Young Innovators Program opens up pharmacy school to high school students
Starting Monday, high school students from the Triangle area will fill the labs at the Eshelman School of Pharmacy as part of its new Young Innovators Program.
During the summer, the student interns will participate in laboratory research projects, attend professional development panels, tour biotechs and clinics at UNC Hospitals and perform problem-solving activities. Each student will be assigned to a professor and work in his or her lab. They also receive a Pharm.D. student, or a graduate student in the pharmacy school, as a clinical mentor. At the end of the summer, they will give presentations outlining what they did and learned.
Adam Friedman, creator and director of Young Innovators Program, said discussion about the program first started last May during an institute administration team meeting. There was talk of creating possible internships for Pharm.D. students, undergraduates and high school students. Friedman, who has had past experience mentoring high school students in a lab and participated in a similar program at Duke University when he was in high school, volunteered to create the program. He said it has been nothing less than a group effort since the beginning.
Friedman said the program would especially not be possible without the generosity of the professors who will be hosting the interns in their labs at their own expenses.
“This really demonstrates the unparalleled excellence of the faculty at the UNC Eshelman School of Pharmacy, not just as top-tier researches but as dedicated educators,” Friedman said.
Friedman said the program is running on a small budget, with funding coming from several different sources. The Eshelman Institute for Innovation is providing some funding as well as the brand and location for it. Other funding sources are the UNC Student Chapter of American Association of Pharmaceutical Scientists and ChemoGLO, a biotech company where William Zamboni, a UNC professor, is scientific advisor.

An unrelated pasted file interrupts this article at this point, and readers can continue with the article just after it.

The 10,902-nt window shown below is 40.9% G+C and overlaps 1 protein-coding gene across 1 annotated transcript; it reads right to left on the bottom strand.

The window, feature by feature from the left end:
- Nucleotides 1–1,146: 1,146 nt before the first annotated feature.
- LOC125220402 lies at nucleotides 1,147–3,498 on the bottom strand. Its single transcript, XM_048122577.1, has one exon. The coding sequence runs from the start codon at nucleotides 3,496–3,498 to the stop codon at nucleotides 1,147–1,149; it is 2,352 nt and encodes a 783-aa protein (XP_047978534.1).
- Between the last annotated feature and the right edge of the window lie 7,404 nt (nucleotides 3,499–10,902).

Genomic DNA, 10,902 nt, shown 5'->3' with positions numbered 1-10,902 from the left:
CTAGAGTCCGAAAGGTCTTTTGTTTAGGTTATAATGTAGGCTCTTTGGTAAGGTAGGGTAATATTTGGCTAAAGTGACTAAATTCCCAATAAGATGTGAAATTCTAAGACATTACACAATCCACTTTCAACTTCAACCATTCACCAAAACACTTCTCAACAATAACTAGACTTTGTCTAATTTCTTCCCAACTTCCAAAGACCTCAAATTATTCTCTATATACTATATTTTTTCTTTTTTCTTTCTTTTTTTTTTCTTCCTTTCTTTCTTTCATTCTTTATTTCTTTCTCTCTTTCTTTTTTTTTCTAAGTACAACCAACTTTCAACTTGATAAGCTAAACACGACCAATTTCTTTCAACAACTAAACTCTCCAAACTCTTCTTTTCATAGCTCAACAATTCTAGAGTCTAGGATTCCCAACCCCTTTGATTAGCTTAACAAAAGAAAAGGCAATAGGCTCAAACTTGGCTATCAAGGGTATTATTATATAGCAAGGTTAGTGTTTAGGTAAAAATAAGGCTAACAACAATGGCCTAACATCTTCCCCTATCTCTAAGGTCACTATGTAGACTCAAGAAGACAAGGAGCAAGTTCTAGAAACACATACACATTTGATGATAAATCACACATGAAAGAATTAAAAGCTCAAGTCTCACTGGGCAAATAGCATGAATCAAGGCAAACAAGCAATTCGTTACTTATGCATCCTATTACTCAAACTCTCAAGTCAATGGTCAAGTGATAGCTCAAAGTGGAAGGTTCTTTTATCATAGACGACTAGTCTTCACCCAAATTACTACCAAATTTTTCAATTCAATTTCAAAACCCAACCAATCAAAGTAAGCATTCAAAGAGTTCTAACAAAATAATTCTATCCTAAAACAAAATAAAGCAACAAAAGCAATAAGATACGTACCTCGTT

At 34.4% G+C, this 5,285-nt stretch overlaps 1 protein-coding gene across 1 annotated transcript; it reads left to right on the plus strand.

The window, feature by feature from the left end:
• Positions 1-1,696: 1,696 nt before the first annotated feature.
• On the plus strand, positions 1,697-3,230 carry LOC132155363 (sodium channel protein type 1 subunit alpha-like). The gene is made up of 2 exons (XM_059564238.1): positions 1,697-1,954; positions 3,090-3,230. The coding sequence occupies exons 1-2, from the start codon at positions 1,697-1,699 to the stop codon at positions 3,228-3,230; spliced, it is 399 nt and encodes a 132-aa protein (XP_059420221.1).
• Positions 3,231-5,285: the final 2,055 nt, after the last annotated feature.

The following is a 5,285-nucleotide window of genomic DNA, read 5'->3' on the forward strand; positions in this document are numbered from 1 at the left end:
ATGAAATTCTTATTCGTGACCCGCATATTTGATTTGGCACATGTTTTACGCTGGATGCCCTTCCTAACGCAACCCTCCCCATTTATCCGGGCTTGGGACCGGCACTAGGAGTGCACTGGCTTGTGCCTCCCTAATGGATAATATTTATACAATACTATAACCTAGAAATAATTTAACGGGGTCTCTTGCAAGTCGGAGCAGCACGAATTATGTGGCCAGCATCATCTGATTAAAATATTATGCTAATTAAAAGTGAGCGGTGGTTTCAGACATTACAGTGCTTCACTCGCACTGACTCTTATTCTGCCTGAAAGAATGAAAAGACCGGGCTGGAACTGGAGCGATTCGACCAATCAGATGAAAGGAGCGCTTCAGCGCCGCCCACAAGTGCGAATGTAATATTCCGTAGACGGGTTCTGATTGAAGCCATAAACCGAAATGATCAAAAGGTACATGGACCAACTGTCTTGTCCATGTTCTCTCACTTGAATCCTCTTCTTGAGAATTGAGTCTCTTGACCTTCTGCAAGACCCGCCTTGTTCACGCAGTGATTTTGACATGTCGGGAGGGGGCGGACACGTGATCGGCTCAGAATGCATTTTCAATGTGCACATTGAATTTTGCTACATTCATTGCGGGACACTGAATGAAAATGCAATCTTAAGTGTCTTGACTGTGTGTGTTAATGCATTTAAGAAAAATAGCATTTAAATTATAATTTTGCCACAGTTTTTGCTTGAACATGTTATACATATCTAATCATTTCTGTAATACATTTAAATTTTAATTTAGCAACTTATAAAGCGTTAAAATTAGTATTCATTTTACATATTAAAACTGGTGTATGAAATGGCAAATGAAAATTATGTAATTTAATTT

There is no cost to attend, as an important focus of the program is to make it available to all students. Friedman said he greatly desires to be inclusive of all students. He said ideally in the future, it will be able to secure enough external funding to cover outside expenses such as transportation and a stipend to provide the interns with pay.
“If we could only get them access to resources, then not only would they benefit in their professional development, but we would benefit," Friedman said. "The more minds you have, the better able society is able to solve its problems."
This first summer, Friedman said 18 students are participating in the program.
“It’s becoming real, and now the question is ‘will I have any impact’” he said.
Friedman said it is exciting to see the program launch and he hopes it will become a cornerstone of the opportunities offered at the Pharmacy School.
“I’m very excited to see the program get started and to meet the first group of YIP interns.”
Kristy Ainslie is one of the professors who will host a student intern in her lab. She said they will study immune therapies to treat and prevent infectious diseases and learn about formulating more effective and safer vaccines.
Ainslie said it is an excellent opportunity for them to experience science outside of the books and is a great way to get people excited about science.
“The whole goal is for the student to do things independently, because that’s where they’ll really get a flavor for it more than having someone stand over them and telling them what to do every second,” she said.
She said the program will immerse the students in the problem solving and trial-and-error environment that is true research and will give them the opportunity to discover what they love. Finding out what you love early, she said, is an invaluable tool.
Joe Moore, an institute fellow at the Eshelman Institute for Innovation, who is helping with the program and will run problem solving workshops, said he is especially excited about the program because of how it reaches out to underserved students. He said he hopes it will inspire them and make them comfortable with stepping out of their comfort zones.
“This is a really unique opportunity to get students, some of whom are an unrepresented population in science, to get exposure to world-class science, world-class laboratories and scientists, and hopefully give them the confidence and the perspective that their future can include a school like this, UNC, and a career like pharmacy or pharmaceutical science," Moore said.
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